The Scottish Qualifications Authority is operating a policy which allows certain schools to get more Higher A passes than they deserve.
This is how it works. In April, each school department has to submit estimate grades to the SQA for each student who will be sitting the exam.
After the exam has been marked, any pupil who was estimated as an A by the school but only got a B in the exam will get an A on their certificate.
Even if they only got 61 per cent in the exam, they will be given an A - whereas many students who got 69 per cent in the exam will be given a B.
These pupils, and there are thousands of them every year, only got an A because the school estimated them as an A. The worst thing of all about this unfair policy is that it is the well-off privileged schools who benefit most from this so-called derived grade procedure.
Unbelievably, a school department can have up to 40 per cent of its A passes awarded in this way. These will be departments who have put in 10 or more students as estimate A passes. If a head of department puts in 10 estimate A passes and only six of them pass, then the other four will be automatically upgraded to A pass without any questions asked - no looking at exam passes or how close the student was to a boundary.
Many teachers fail to understand this system, but many are just appalled by it and how it favours large and privileged schools and discriminates against smaller centres. It also puts pressure on teachers to submit higher estimates to try to take advantage of the system.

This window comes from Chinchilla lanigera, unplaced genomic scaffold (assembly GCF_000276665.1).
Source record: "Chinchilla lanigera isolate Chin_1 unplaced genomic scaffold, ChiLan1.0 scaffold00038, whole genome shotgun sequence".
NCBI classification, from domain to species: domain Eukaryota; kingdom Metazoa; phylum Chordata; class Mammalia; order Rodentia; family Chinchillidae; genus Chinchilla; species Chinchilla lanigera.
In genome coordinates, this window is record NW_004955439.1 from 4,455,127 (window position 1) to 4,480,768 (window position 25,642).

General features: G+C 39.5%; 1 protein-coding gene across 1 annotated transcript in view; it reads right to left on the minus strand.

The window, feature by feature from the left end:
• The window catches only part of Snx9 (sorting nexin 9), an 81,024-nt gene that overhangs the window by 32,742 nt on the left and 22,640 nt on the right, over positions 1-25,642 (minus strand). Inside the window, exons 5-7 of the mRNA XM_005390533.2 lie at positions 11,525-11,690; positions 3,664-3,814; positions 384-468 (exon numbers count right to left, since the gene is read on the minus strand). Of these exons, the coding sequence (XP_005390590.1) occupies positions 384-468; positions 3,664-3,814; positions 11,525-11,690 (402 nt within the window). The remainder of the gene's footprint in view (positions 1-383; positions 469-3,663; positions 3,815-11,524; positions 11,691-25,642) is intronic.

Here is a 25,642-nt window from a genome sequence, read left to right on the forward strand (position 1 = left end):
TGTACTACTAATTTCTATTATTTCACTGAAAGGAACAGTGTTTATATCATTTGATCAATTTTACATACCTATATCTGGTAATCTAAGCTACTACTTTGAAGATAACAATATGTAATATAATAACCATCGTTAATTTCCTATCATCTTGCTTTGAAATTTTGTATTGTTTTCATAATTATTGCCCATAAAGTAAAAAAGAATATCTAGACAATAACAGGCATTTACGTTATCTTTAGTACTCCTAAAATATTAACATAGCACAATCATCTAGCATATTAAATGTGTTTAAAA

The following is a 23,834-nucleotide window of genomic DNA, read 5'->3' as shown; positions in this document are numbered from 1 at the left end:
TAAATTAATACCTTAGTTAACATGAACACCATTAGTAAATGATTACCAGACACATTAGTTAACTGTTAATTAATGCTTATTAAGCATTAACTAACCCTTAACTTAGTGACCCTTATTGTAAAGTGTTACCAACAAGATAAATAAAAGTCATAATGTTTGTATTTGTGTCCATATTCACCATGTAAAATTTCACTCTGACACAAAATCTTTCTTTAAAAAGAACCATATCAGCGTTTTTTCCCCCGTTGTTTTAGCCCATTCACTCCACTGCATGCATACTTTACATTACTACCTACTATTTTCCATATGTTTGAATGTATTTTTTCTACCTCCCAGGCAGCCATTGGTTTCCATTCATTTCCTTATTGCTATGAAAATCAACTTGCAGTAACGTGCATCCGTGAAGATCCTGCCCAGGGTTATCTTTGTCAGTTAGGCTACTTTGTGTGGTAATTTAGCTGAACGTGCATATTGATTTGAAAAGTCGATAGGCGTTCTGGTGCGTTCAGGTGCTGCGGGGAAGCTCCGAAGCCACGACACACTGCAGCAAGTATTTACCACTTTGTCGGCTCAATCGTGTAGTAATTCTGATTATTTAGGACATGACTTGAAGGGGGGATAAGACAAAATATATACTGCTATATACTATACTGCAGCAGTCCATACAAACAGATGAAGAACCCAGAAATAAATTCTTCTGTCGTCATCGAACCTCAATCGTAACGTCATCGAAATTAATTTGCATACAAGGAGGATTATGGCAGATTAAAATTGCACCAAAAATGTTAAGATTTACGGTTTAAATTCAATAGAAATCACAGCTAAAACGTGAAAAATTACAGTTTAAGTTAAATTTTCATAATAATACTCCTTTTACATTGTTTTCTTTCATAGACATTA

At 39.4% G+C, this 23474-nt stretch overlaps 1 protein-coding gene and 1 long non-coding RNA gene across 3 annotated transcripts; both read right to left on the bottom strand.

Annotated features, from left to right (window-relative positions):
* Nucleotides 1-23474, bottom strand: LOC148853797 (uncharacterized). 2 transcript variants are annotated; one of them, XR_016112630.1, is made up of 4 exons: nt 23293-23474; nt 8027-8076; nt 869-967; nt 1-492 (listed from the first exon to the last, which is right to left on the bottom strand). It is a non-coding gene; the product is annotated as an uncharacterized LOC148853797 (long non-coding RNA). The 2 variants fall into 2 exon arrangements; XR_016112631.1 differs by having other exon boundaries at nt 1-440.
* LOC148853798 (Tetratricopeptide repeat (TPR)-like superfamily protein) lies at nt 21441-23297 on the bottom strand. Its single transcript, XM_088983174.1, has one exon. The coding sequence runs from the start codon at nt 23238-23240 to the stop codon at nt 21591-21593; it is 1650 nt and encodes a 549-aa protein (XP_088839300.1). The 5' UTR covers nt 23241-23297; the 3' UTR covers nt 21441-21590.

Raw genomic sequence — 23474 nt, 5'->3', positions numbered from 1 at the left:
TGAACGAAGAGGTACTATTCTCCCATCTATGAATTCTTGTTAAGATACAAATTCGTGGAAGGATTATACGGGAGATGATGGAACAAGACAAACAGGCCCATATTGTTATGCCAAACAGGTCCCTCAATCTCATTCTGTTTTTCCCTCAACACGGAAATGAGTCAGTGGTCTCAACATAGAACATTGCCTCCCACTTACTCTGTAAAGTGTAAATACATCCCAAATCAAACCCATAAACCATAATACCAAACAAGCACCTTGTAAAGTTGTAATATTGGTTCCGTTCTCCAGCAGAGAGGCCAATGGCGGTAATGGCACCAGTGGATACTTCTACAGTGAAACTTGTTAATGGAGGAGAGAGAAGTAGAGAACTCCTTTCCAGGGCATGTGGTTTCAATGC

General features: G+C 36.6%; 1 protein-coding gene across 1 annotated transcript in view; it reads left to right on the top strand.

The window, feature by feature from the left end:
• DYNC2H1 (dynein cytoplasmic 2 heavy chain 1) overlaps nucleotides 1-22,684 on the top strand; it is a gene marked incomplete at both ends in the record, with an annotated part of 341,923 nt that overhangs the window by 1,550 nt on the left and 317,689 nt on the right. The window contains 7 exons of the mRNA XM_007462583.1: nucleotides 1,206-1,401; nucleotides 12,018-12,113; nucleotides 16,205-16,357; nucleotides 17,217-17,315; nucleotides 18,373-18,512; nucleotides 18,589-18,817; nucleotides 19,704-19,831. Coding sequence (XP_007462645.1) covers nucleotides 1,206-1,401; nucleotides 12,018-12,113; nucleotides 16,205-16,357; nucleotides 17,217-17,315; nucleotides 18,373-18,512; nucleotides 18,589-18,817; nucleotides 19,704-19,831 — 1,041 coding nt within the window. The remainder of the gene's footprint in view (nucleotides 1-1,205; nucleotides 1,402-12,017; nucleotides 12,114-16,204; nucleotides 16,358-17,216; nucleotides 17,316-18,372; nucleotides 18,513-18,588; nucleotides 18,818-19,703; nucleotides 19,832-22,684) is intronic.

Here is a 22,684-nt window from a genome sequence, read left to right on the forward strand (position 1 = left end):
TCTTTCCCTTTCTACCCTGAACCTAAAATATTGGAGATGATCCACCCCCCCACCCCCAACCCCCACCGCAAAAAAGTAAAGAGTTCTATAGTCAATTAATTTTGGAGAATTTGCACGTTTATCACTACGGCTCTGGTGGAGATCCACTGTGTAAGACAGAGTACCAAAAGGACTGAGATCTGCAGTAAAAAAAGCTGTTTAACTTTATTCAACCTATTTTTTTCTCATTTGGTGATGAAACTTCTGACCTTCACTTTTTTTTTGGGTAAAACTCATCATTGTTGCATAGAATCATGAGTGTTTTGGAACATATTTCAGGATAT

The SQA is currently refusing to release information on which departments are doing this, and which are profiting most spectacularly from over estimating, although it is aware of the practice. I wish to remain anonymous because I am concerned that the SQA is actively trying to suppress criticism and will in fact contact schools to try to pressurise teachers who actively and openly challenge the policy.
Many people get taken in by the way the SQA presents the policy as one designed to help students who perform badly on the day. We all know that students perform badly on the day, but it cannot be that they are more likely to perform badly on the day because they go to a big fee-paying school or to a big high-achieving state school.
Some proper action is needed to get this exposed and help restore a fair exam system to Scotland.